Economists at High Frequency Economics (HFE) forecast a dire outlook for Japan and Euroland but a better economic outlook for the U.S. On a Sept. 10 conference call, Chief Economist Dr. Carl B. Weinberg stated in very strong terms that the economic outlook for different regions will vary greatly according to how strong or weak each country or region’s economic stimulus has been. It is a “policy driven” difference, Weinberg said. In particular he pointed to Japan and Euroland as places that will now enter a depression, as even though the recession may be abating, the economic contraction has been so severe and so fast that those economies will suffer a “prolonged” period of “three years to a decade,” of “depressed economic activity.”
Dr. Ian Shepherdson, Chief U.S. Economist at HFE, had a rosier outlook for the U.S. He says that although he has been “miserable for the best part of the last four years,” he is now “significantly more cheerful” about the prospects for recovery in the U.S. He credits the “massive” regulatory response of the U.S. government for staving off for this country the depression his colleague projects for Japan and Europe as a result of their much more meager stimulus and regulatory response to the crisis.
While there is a view that the massive U.S. stimulus program could generate a wild inflationary spike, Shepherdson is not worried about inflation. Calling himself an “inflation optimist,” he noted that he “wouldn’t rule out…a bout of modest deflation,” but added that he doesn’t expect nominal wages to fall. He says that we are in the U.S., “a million miles away from inflation lurking around the corner.”
Shepherdson went on to say that a “post Lehman catastrophe has been diverted by policy.” Deleveraging is underway in the U.S., “assisted by policy.” This deleveraging is good over the long term, although the consumer is constrained from spending because they “don’t have access to credit and labor income, so consumer spending is not growing.” Comparing the U.S. economy going forward to one that is starting to recover “after a war,” it’s Shepherd’s view that the consumer will be “leaner, smaller,” and because consumption is such a large part of the U.S. economy, it will grow in a “somewhat constrained way.”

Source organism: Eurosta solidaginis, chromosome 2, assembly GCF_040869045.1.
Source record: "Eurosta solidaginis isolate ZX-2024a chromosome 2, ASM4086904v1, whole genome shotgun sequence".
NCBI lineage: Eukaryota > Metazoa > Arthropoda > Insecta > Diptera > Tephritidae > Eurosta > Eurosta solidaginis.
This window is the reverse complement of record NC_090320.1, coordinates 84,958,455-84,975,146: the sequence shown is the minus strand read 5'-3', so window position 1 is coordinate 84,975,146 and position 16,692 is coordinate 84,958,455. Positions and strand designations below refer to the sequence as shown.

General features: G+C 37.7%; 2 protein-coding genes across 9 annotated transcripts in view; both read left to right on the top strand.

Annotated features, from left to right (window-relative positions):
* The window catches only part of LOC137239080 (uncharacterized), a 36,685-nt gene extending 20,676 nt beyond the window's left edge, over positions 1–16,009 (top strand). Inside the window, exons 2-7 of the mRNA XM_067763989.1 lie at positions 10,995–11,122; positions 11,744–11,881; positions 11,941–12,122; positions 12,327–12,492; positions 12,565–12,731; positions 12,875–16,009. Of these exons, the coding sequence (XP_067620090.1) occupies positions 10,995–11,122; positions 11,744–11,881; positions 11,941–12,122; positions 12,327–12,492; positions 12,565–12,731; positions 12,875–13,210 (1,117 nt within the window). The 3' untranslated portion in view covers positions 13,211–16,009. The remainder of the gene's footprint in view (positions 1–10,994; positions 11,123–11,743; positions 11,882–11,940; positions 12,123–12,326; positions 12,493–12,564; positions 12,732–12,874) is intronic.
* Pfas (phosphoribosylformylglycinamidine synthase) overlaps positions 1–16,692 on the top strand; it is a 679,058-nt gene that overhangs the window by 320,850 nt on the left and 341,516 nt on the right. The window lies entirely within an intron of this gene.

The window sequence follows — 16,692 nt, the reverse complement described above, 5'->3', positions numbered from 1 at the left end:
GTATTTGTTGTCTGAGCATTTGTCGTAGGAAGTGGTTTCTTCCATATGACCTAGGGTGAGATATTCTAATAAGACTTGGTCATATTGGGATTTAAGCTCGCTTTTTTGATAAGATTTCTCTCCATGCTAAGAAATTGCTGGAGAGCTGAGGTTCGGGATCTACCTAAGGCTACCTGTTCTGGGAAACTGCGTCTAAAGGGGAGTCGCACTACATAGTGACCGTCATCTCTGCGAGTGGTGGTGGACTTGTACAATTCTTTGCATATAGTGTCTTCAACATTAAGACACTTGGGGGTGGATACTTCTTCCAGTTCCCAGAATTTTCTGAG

His longer-term forecast is for stronger growth for 2012 to 2015, with “low inflation and gradual tightening,” by the Fed. He’s not worried about the Fed tightening very much shorter term, though: “Even modest tightening by the end of next year is unlikely”
Euroland and Japan: Prognosis negative
Weinberg, on the other hand, projects an actual depression for the next several years in Euroland and Japan. In these regions, the economy may have stopped contracting, bit it fell so far and so fast that he foresees “no output for a very long time.”
Weinberg says that Japan, “could be a decade away from returning to the [industrial] output levels it enjoyed at the beginning of 2008.” That’s in part because while the “GDP in Japan is down 8.3% from peak to trough…output is down 26% in the industrial sector.” But Japan’s employment is only down about 6%. That means that to be “consistent with the production decline,” which puts Japan back to 1987 levels, labor levels have a long way to drop–he says another 2% or 3%. Put another way, in Japan, “unemployment will continue to rise to adjust to the depressed level of the GDP.”
Weinberg is also unhappy about the change in government in Japan, and the country’s demographics, which are now dominated by retiring baby boomers who are taking money out of retirement accounts where much was invested in Japanese Government Bonds. Without that pool of buyers, yields will rise on those securities, raising the cost of borrowing for the country.
So what does this mean for investors? Weinberg asks: “What happens if the U.S. recovers and Euroland and Japan do not?” In that scenario, he says, the U.S. trade balance could “move to a deficit,” and he projects international interest rates to be “flat to near zero.” Based on the stimulus packages here in the U.S., “the economy should get stronger, that’s dollar positive–so the dollar should not fall apart.”
Comments? Please send them to firstname.lastname@example.org. Kate McBride is editor in chief of Wealth Manager and a member of The Committee for the Fiduciary Standard.